American Literature: An Interpretative Survey

American Literature: An Interpretative Survey

American Literature: An Interpretative Survey

American Literature: An Interpretative Survey

Excerpt

Interest in American literature since the World War has grown very markedly. With the shift of the world's financial capital from London to New York there has come also an intensifying of interest in our national culture, an interest elicited in part by an unusually rich period of creation in every field of endeavor. Foreign as well as native critics speak of "America's Coming of Age." It is a happy phrase. It implies that culturally we have "arrived." The ailments of childhood we have left behind us, along with our elder brother's cast-off clothes. We are growing a beard and are ready to take upon ourselves all the duties and prerogatives of manhood. The prospect allures, but the retrospect is sweet also.

If the War removed our feeling of "splendid isolation," obviously one of its sequels is a revaluation of our literature. In this, perhaps the first connected account of our literature to be written since the newer stock-taking, an endeavor has been made to recognize some of the changes. Accordingly, an author like Melville receives more attention than in the older histories, and one like Holmes, less. A discussion of recent and contemporary literature is included. Throughout the . . .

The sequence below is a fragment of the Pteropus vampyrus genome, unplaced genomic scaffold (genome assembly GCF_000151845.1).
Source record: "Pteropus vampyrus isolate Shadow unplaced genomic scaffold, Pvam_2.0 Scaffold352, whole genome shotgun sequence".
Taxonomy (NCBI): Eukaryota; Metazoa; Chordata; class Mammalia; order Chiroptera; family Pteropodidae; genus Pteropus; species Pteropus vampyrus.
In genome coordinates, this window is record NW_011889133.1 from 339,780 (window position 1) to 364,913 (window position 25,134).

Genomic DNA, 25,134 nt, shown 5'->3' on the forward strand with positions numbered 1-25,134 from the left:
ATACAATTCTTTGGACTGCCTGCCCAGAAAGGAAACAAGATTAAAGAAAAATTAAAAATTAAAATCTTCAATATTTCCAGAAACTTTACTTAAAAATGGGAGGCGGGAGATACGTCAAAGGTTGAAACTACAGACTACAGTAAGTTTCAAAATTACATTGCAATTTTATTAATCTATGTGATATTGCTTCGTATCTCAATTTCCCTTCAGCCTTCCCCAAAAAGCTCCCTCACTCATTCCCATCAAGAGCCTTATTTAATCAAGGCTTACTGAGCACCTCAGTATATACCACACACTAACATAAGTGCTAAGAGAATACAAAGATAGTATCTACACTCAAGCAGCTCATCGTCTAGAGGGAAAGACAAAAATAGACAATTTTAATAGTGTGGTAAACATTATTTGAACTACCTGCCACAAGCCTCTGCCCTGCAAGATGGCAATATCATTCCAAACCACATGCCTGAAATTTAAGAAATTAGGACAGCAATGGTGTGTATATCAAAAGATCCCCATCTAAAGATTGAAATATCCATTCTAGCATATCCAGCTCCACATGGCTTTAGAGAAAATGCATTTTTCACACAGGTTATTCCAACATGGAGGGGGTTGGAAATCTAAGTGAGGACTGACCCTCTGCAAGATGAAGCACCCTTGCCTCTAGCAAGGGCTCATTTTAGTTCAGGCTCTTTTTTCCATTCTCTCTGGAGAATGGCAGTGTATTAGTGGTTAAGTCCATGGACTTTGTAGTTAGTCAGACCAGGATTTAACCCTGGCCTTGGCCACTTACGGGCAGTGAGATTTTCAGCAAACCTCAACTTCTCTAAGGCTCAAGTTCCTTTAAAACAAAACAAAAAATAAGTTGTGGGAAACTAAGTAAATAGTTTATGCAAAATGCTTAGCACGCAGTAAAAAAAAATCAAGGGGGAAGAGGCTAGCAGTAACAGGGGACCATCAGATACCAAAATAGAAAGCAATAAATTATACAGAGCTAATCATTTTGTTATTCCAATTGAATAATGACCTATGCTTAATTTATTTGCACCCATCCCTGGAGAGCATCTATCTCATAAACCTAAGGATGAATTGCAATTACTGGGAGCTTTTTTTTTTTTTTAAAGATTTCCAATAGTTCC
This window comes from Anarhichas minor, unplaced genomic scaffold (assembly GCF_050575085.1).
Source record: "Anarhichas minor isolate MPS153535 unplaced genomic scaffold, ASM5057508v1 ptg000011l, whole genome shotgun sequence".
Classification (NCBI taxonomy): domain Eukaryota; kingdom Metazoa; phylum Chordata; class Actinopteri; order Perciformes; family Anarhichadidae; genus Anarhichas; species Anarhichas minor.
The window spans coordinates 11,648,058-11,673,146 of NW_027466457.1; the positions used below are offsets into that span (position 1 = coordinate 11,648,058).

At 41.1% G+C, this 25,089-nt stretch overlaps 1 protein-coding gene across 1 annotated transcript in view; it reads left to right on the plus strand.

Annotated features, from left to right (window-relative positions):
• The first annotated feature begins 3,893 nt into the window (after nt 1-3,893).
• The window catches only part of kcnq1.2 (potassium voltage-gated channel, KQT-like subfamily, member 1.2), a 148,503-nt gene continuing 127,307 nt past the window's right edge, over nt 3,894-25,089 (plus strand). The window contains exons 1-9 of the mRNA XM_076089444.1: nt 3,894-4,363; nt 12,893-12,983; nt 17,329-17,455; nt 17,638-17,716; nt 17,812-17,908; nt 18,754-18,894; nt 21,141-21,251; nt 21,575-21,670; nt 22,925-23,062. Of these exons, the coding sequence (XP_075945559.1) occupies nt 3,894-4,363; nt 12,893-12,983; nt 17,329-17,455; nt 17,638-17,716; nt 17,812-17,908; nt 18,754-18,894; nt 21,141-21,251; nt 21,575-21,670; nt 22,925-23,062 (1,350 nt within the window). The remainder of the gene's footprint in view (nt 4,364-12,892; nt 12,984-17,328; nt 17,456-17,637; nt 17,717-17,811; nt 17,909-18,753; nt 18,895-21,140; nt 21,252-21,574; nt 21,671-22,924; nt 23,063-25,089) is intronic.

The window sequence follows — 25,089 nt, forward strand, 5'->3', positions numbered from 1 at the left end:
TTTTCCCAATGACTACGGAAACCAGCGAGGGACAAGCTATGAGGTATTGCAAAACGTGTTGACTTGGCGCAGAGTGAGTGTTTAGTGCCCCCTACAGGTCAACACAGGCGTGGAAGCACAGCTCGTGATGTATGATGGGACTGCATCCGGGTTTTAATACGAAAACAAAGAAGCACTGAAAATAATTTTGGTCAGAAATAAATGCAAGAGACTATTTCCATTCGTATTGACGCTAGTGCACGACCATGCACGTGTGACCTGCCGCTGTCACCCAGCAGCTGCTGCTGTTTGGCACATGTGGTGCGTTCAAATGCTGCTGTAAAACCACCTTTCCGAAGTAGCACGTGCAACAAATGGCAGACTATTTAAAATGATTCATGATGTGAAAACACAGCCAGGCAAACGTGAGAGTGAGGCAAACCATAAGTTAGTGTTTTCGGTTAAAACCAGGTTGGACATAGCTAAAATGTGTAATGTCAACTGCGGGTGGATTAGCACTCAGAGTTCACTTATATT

Search by... Author
Show... All Results Primary Sources Peer-reviewed

Oops!

An unknown error has occurred. Please click the button below to reload the page. If the problem persists, please try again in a little while.